All Blake Lizotte wanted was a jersey.
Not for himself, and not one of his own game-used St. Cloud State uniforms either. A custom replica hockey sweater was all he desired, one with his last name across the back, that his family members could have bought and proudly displayed during his two-year collegiate career at a university only 45 miles from his Minnesota hometown.
“My family just wanted to wear a ‘Lizotte’ jersey,” he said.
But the bureaucratic red tape of NCAA regulations got in the way. The arbitrary rules of amateurism wouldn’t allow it.
“No one would print my name on a St. Cloud jersey,” said Lizotte, who signed as an undrafted free agent with the Kings last April. “They literally couldn’t.”
Such a scenario might soon change.
When the NCAA Board of Governors voted unanimously Tuesday to permit college athletes to benefit from the use of their name, image and likeness — with the caveat it occur “in a manner consistent with the collegiate model” — attention was immediately fixated on football and men’s basketball.
Will Heisman Trophy candidates be allowed to sign endorsement deals? Will top basketball prospects finally be allowed to formally partner with shoe companies? Will the athletes who generate millions of dollars of revenue for their schools at last be allowed to profit themselves?
Similar questions can be asked about the future of college hockey too.
Though it pales in national prestige compared to its counterparts, men’s ice hockey holds a unique place in the collegiate athletics landscape. Though there are only 60 NCAA Division I programs, including four in the mountain time zone and none along the West Coast, the sport is the biggest attraction on many of those campuses.
Take the Buffalo Sabres’ Jack Eichel and Colorado Avalanche’s Cale Makar as recent examples. Makar, the No. 4 overall pick in the 2017 draft, became a regional star the last two seasons at UMass-Amherst.
“If they were selling Cale Makar jerseys at UMass last year,” said Joe Meloni, a senior writer for College Hockey News, “there would have been 2,000 of them in the crowd every game.”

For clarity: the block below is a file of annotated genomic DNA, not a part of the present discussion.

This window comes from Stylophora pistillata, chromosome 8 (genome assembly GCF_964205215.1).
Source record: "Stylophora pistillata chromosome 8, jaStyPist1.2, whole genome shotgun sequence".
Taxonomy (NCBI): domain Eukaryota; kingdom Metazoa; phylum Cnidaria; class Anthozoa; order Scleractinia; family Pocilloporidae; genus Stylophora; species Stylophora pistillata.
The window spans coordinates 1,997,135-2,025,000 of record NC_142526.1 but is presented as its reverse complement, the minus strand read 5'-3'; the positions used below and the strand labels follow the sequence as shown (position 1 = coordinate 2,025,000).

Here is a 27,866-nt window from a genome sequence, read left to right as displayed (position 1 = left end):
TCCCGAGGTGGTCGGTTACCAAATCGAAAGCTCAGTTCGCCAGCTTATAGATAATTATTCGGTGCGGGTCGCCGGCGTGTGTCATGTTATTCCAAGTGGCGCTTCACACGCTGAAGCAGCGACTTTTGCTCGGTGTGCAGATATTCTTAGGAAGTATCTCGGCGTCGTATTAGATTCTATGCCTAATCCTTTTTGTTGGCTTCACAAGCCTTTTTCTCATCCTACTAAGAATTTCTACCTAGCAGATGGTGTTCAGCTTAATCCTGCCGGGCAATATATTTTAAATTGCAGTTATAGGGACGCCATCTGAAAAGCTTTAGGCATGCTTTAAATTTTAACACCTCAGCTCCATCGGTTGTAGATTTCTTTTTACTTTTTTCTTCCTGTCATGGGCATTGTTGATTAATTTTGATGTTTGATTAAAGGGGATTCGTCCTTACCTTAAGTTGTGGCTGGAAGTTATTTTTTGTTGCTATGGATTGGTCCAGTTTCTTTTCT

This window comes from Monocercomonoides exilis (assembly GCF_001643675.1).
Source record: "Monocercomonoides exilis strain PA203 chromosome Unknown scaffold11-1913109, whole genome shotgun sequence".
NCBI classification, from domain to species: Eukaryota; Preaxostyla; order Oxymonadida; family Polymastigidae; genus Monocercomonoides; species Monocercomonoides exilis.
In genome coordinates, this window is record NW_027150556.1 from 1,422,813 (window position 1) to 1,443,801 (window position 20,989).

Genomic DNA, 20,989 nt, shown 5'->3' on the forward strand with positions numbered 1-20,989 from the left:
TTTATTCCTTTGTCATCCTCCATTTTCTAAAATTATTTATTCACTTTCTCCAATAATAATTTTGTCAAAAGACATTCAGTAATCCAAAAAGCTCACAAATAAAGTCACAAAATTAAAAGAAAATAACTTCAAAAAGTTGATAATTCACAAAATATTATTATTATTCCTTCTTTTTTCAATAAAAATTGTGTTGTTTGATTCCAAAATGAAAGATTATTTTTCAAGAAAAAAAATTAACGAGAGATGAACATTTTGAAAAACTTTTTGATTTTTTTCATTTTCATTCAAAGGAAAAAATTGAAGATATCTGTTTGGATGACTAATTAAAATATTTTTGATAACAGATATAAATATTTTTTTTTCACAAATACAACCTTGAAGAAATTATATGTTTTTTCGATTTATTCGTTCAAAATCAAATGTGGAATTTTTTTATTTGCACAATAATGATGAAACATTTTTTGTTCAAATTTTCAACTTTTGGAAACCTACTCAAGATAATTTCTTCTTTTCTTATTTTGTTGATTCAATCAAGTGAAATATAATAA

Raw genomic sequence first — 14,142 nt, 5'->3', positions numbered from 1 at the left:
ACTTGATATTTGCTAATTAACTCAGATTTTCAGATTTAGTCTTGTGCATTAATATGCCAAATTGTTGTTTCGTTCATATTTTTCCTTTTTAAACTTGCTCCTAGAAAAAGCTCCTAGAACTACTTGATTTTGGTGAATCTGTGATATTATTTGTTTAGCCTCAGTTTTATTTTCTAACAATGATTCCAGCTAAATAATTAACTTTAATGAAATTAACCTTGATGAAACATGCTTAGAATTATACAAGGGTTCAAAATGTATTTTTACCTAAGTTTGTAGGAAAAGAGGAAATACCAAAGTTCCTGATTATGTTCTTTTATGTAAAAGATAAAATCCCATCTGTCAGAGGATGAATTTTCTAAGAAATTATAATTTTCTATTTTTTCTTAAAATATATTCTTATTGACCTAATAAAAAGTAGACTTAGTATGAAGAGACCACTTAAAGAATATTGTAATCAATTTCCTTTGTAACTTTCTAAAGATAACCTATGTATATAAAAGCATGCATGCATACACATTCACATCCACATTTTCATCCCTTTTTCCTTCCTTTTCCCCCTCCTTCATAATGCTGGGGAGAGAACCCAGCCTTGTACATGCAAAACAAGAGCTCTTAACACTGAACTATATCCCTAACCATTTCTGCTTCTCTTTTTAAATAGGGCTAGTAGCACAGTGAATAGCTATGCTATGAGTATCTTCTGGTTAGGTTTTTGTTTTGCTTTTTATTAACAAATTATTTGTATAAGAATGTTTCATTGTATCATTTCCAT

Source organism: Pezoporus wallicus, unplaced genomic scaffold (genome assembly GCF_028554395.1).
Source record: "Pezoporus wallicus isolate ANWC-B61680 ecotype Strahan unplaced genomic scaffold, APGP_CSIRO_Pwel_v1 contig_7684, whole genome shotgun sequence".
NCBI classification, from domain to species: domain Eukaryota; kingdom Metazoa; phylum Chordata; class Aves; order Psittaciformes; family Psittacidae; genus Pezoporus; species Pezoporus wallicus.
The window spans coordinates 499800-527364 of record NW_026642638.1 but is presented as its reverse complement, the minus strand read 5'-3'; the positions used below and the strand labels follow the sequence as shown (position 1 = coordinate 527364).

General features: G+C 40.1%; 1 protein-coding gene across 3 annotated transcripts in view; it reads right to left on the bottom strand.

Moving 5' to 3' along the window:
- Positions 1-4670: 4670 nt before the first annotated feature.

In 2014-15, Eichel reached even greater levels of exposure during his one and only season at Boston University (he was drafted No. 2 overall behind Connor McDavid in 2015). That year, the school packed its intimate 6,000-seat arena for home games, turned away some media requests to make room for outlets such as the New York Times, and had several of its games broadcast by Canadian sports channel TSN.
“There is celebrity for college hockey players,” Meloni said. “It’s muted in comparison to football and basketball, but at a school like BU that isn’t a basketball powerhouse and doesn’t even have a football team, hockey is everything. There is a lot of opportunity for this.”
This year, Kings prospect Alex Turcotte (the No. 5 overall pick in this summer’s draft) has similar star potential as a freshman with the Wisconsin Badgers. No other current college player was drafted as early as Turcotte, and Fox Sports West is airing 11 Badgers games in Southern California.
“I mean, would Alex Turcotte be better off with a stick deal? With a skate deal?” said Todd Milewski, who covers Badgers hockey for the Wisconsin State Journal and is also the executive editor of college hockey outlet USCHO. “These are big questions that need to get answered. And how it works is the bigger question.”
Indeed, it remains unclear exactly how the NCAA might reform its amateurism rules, a long-debated topic that was spurred this year by the passage of California Senate Bill 206.
Still, at the very least, the sale of custom merchandise suddenly seems like a realistic possibility. Even on college hockey’s smaller scale, it isn’t difficult to imagine even greater opportunities in the future.
“For the hockey part of it, there are some dominant players that have come through and probably could have been benefactors.” said Kings coach Todd McLellan, whose son, Tyson, is a senior on the University of Denver’s Division I team.
“We couldn’t ask for anything over or above that [for Tyson]. But there are some athletes that generate a lot of revenue for schools and other students that maybe should be allowed that opportunity.”
Of the nine current Kings players who previously played in the NCAA, not everyone was as optimistic of potential widespread impacts.
“I was never a part of a situation where we were bringing in such an enormous amount of revenue,” said defenseman Sean Walker, who graduated from Bowling Green in 2017. “Personally, I was just happy to have my full scholarship and go to school, and if they were going to use my image, that was fine with me.”
There is also a question as to whether more relaxed NCAA regulations would simplify the junior-hockey structure. Currently, players in the Canadian Hockey League (which is the top junior league in North America and allows players to participate even after signing a professional contract) are ineligible for NCAA play, thus preventing some of the game’s top prospects from enrolling at the collegiate level.
But as the world of collegiate athletics, the hockey community included, braces for change, there is hope that the NCAA is headed down a positive, progressive path.
“It’s a step in the right direction for sure,” Lizotte said. “It just loosens things up, which is great.”